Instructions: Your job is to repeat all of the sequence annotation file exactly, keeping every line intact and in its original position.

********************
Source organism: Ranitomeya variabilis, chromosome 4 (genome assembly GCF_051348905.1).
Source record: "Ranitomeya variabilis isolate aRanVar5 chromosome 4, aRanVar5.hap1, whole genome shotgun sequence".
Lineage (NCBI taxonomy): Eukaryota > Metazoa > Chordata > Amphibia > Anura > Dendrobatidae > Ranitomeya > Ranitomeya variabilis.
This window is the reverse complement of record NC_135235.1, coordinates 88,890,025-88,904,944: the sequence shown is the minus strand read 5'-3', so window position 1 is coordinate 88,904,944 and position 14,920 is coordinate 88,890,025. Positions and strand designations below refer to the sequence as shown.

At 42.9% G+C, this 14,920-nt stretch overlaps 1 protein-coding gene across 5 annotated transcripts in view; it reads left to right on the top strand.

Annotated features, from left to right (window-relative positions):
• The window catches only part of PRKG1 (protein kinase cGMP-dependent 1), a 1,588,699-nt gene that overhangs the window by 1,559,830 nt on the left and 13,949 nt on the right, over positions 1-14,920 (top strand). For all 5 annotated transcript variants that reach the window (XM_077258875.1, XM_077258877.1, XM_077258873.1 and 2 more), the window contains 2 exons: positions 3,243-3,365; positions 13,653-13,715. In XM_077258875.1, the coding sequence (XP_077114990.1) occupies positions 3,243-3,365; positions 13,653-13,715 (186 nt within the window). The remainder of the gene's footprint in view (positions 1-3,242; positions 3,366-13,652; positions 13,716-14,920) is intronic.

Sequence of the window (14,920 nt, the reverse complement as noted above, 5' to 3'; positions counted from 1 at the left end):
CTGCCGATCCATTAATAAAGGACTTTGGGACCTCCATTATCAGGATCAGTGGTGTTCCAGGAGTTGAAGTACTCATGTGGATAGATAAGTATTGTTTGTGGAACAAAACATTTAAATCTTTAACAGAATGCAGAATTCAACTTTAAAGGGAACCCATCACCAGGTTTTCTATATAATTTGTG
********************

Source organism: Ranitomeya variabilis, chromosome 4 (genome assembly GCF_051348905.1).
Source record: "Ranitomeya variabilis isolate aRanVar5 chromosome 4, aRanVar5.hap1, whole genome shotgun sequence".
Lineage (NCBI taxonomy): Eukaryota > Metazoa > Chordata > Amphibia > Anura > Dendrobatidae > Ranitomeya > Ranitomeya variabilis.
This window is the reverse complement of record NC_135235.1, coordinates 88,890,025-88,904,944: the sequence shown is the minus strand read 5'-3', so window position 1 is coordinate 88,904,944 and position 14,920 is coordinate 88,890,025. Positions and strand designations below refer to the sequence as shown.

At 42.9% G+C, this 14,920-nt stretch overlaps 1 protein-coding gene across 5 annotated transcripts in view; it reads left to right on the top strand.

Annotated features, from left to right (window-relative positions):
• The window catches only part of PRKG1 (protein kinase cGMP-dependent 1), a 1,588,699-nt gene that overhangs the window by 1,559,830 nt on the left and 13,949 nt on the right, over positions 1-14,920 (top strand). For all 5 annotated transcript variants that reach the window (XM_077258875.1, XM_077258877.1, XM_077258873.1 and 2 more), the window contains 2 exons: positions 3,243-3,365; positions 13,653-13,715. In XM_077258875.1, the coding sequence (XP_077114990.1) occupies positions 3,243-3,365; positions 13,653-13,715 (186 nt within the window). The remainder of the gene's footprint in view (positions 1-3,242; positions 3,366-13,652; positions 13,716-14,920) is intronic.

Sequence of the window (14,920 nt, the reverse complement as noted above, 5' to 3'; positions counted from 1 at the left end):
CTGCCGATCCATTAATAAAGGACTTTGGGACCTCCATTATCAGGATCAGTGGTGTTCCAGGAGTTGAAGTACTCATGTGGATAGATAAGTATTGTTTGTGGAACAAAACATTTAAATCTTTAACAGAATGCAGAATTCAACTTTAAAGGGAACCCATCACCAGGTTTTCTATATAATTTGTG